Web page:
MCBASE. If, on the other hand, you ask the program to solve the model
for a period
beginning earlier than 2003, where at least some actual data exist, the
will not be the same as the values in MCBASE because the model does not
(the solution values of the endogenous variables are not in general equal
to the actual
values). It is thus very important to realize that the only time the
solution values will
be the same as the values in MCBASE when you make no changes to the
and coefficients is when you are solving beginning 2003 or later.
If you want to work with the MC model for a period for which actual data exist, you will probably want to use the historical errors (i.e., set the errors equal to their estimated values and take them to be exogenous). If for any period you use the historical errors and solve the model with no changes in the exogenous variables and coefficients, you will get a perfect tracking solution. This is usually a good base to perform various experiments.
|1.5 Treatment of the EMU Regime|
As noted above, there are 10 countries in the model that are part of the
EMU beginning January 1, 1999: AU, FR, GE, IT, NE, FI, BE, IR, PO, and SP.
GR joined January 1, 2001. EU denotes these countries.
Prior to 1999 each of these countries
has an estimated interest rate reaction function (equation 7), and each
country except FI, SP, and GR
has an estimated long term interest rate equation
(equation 8). In addition, GE has an estimated exchange rate equation
where the exchange rate explained is the DM/$ rate, and each of the other
countries has an estimated exchange rate equation where the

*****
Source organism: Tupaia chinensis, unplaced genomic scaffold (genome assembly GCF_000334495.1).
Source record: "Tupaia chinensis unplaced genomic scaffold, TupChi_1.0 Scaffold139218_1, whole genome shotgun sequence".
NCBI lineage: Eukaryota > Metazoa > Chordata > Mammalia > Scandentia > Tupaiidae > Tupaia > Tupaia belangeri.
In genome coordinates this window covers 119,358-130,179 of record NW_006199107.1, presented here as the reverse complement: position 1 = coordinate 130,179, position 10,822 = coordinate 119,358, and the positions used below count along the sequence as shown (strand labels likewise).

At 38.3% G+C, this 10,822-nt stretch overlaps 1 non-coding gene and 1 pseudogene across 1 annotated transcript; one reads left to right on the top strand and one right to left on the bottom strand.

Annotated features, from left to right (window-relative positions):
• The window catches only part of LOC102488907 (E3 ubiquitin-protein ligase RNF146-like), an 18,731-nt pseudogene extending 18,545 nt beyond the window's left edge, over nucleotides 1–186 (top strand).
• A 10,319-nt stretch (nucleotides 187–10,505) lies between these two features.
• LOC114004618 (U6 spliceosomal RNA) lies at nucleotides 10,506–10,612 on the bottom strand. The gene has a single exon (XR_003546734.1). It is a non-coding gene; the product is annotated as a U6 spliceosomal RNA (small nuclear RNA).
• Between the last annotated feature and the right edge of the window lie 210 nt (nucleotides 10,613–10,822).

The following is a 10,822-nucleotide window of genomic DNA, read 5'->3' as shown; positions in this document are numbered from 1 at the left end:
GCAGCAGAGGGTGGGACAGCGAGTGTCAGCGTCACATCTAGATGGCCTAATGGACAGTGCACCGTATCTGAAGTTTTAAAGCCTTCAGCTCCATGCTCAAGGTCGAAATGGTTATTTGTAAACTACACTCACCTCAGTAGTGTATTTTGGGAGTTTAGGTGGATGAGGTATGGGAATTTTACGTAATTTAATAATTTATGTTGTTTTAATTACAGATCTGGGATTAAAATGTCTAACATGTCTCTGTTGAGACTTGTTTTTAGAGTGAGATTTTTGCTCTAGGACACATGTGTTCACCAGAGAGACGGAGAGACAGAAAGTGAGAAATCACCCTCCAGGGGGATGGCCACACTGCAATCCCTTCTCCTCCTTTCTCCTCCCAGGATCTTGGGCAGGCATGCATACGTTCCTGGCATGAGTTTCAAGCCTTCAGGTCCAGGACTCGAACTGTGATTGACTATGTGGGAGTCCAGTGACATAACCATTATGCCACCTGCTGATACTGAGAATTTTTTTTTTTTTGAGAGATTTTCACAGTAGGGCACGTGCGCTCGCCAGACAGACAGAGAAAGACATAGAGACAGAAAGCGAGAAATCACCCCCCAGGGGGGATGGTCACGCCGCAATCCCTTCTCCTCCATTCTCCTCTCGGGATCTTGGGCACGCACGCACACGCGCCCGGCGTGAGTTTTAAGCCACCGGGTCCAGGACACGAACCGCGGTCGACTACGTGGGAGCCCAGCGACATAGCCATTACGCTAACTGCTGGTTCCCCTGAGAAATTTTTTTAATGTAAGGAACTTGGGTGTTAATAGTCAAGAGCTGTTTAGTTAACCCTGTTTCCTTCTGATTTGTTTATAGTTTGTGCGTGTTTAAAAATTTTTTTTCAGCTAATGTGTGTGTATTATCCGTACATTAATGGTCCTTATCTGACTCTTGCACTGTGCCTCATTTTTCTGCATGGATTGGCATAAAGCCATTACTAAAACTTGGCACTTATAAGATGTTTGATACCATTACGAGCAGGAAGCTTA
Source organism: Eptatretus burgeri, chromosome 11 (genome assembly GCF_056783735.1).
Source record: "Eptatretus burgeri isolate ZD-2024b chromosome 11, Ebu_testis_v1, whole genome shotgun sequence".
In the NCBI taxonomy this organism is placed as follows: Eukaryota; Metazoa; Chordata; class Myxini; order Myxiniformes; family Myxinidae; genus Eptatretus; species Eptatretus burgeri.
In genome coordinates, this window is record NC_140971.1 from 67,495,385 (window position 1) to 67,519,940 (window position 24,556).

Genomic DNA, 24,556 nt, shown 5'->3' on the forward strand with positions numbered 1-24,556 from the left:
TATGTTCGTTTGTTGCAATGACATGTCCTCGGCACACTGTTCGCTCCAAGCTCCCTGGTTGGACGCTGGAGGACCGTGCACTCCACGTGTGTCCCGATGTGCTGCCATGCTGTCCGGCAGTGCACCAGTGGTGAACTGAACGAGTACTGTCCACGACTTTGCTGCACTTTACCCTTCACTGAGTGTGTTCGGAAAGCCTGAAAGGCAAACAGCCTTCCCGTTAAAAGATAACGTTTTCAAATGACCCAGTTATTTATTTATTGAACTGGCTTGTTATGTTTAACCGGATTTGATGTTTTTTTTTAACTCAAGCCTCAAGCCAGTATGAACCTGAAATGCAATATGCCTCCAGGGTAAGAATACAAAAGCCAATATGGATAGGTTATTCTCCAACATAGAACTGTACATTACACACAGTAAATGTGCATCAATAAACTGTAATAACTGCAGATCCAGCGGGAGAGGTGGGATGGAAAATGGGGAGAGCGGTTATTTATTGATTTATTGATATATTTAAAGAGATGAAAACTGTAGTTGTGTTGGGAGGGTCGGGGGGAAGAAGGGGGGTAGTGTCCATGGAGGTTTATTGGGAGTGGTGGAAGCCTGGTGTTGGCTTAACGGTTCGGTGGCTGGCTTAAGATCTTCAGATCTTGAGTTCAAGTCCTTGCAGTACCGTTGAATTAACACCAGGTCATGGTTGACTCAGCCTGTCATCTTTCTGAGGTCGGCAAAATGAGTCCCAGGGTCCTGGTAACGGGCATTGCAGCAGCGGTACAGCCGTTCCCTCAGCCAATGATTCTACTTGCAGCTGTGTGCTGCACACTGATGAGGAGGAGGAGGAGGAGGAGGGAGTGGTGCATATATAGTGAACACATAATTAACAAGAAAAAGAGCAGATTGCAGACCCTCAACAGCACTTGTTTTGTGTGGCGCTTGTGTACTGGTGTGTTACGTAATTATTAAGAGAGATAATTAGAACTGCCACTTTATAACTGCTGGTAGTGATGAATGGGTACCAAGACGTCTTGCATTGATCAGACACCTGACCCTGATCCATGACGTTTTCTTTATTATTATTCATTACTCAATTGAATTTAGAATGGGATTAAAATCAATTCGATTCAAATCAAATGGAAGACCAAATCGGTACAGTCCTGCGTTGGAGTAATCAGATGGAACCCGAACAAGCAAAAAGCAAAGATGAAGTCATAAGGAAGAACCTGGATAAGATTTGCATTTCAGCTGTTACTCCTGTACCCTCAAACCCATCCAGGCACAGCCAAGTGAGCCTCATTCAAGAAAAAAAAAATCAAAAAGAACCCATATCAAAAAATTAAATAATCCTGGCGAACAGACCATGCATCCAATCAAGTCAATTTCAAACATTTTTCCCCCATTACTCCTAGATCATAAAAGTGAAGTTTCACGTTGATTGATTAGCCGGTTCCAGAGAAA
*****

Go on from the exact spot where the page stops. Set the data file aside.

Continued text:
exchange rate explained is the local currency/DM rate (equation 9).
For the EMU regime, which begins in 1999:1 for 10 countries and 2001:1 for GR, equations 7, 8, and 9 for the individual EMU countries are dropped from the model. EU equations 7, 8, and 9 are added beginning in 1999:1.
The software allows you to change the EU interest rate and exchange rate equations. The "country" that you will click is EU. Remember that these equations are only relevant from 1999:1 on. Also remember that the equations that have been dropped for the individual EMU countries from 1999:1 on are not part of the model from 1999:1 on. They only matter prior to 1999:1. For GR the switch date is 2001:1.
There is one special features of the online software regarding the EMU regime, which pertains to equations 7 and 8 explaining RS and RB. As mentioned above, for the EMU countries these equations end in 1998:4 (2000:4 for GR). If you are working with a period prior to 1999:1 and you drop equation 7, you can then change the RS values using the "Change exogenous variables" option. The variable you change, however, is not RS but RSA. For Germany (GE), for example, you change GERSA, not GERS, after you have dropped equation 7 for GE. Similarly, if you drop equation 8, you change RBA, not RB. These changes pertain only to the EMU countries; for all other countries RS and RB are changed. When you click "Change exogenous variables," for a non EMU country, ignore RSA and RBA and use RS and RB.